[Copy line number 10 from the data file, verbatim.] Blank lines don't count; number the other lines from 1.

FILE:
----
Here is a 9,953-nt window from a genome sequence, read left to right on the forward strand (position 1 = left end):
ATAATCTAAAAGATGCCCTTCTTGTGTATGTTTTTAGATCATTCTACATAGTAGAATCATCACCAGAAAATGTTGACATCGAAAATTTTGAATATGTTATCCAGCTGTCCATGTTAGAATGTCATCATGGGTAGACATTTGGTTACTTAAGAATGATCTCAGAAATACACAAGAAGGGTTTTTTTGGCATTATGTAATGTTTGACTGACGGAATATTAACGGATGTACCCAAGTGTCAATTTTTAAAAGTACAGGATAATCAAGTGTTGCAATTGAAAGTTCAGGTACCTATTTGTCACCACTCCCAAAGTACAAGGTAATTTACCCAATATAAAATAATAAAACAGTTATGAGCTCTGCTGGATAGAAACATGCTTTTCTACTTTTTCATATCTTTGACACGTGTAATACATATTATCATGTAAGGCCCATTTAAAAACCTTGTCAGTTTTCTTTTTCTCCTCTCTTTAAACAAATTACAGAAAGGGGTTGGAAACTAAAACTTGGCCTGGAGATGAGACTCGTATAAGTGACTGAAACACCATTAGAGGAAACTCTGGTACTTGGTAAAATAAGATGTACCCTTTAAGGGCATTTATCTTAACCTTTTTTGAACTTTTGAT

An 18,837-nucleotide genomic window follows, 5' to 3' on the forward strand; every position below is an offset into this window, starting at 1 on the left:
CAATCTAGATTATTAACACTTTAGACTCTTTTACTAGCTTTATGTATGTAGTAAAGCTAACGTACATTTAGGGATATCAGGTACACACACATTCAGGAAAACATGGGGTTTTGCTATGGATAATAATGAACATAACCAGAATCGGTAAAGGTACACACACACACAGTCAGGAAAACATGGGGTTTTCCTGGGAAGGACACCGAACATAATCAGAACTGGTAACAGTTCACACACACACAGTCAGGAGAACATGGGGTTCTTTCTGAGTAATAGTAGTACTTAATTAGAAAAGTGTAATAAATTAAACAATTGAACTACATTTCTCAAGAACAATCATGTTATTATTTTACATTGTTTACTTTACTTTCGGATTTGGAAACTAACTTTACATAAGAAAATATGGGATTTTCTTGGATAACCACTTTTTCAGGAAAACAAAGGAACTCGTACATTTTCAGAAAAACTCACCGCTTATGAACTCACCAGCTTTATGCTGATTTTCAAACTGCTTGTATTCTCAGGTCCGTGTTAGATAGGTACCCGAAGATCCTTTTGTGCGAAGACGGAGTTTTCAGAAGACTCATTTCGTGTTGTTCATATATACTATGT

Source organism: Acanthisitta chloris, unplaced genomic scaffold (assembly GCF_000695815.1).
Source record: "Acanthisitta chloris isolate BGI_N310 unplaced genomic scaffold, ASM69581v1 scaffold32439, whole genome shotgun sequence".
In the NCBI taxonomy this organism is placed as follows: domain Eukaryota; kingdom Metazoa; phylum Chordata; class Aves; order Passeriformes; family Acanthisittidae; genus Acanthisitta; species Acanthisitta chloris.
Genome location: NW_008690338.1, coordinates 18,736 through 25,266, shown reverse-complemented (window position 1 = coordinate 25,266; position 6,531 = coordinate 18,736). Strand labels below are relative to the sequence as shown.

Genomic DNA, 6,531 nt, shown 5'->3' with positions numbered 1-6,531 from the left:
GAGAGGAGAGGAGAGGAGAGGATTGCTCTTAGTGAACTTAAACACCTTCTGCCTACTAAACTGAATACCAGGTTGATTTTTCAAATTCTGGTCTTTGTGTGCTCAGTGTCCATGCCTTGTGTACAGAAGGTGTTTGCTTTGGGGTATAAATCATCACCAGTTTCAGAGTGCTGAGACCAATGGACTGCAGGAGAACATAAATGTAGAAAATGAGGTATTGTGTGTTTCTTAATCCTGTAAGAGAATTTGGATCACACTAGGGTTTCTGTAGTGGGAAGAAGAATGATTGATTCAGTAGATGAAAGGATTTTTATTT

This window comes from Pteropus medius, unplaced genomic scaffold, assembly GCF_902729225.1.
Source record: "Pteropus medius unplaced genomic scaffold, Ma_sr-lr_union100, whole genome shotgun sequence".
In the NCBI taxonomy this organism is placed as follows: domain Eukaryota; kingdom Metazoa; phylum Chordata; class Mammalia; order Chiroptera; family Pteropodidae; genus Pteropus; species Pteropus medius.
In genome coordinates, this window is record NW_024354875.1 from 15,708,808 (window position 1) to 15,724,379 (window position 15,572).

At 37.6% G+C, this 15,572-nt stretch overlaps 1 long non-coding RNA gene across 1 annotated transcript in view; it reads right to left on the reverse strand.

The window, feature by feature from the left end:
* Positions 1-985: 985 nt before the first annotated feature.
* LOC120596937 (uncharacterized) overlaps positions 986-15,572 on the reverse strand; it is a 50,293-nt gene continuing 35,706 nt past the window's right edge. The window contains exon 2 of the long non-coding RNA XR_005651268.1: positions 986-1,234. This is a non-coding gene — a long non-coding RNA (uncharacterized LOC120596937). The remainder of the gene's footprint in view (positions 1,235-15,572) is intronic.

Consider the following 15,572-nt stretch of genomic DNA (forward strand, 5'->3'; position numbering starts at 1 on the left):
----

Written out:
GAGAGGAGAGGAGAGGAGAGGATTGCTCTTAGTGAACTTAAACACCTTCTGCCTACTAAACTGAATACCAGGTTGATTTTTCAAATTCTGGTCTTTGTGTGCTCAGTGTCCATGCCTTGTGTACAGAAGGTGTTTGCTTTGGGGTATAAATCATCACCAGTTTCAGAGTGCTGAGACCAATGGACTGCAGGAGAACATAAATGTAGAAAATGAGGTATTGTGTGTTTCTTAATCCTGTAAGAGAATTTGGATCACACTAGGGTTTCTGTAGTGGGAAGAAGAATGATTGATTCAGTAGATGAAAGGATTTTTATTT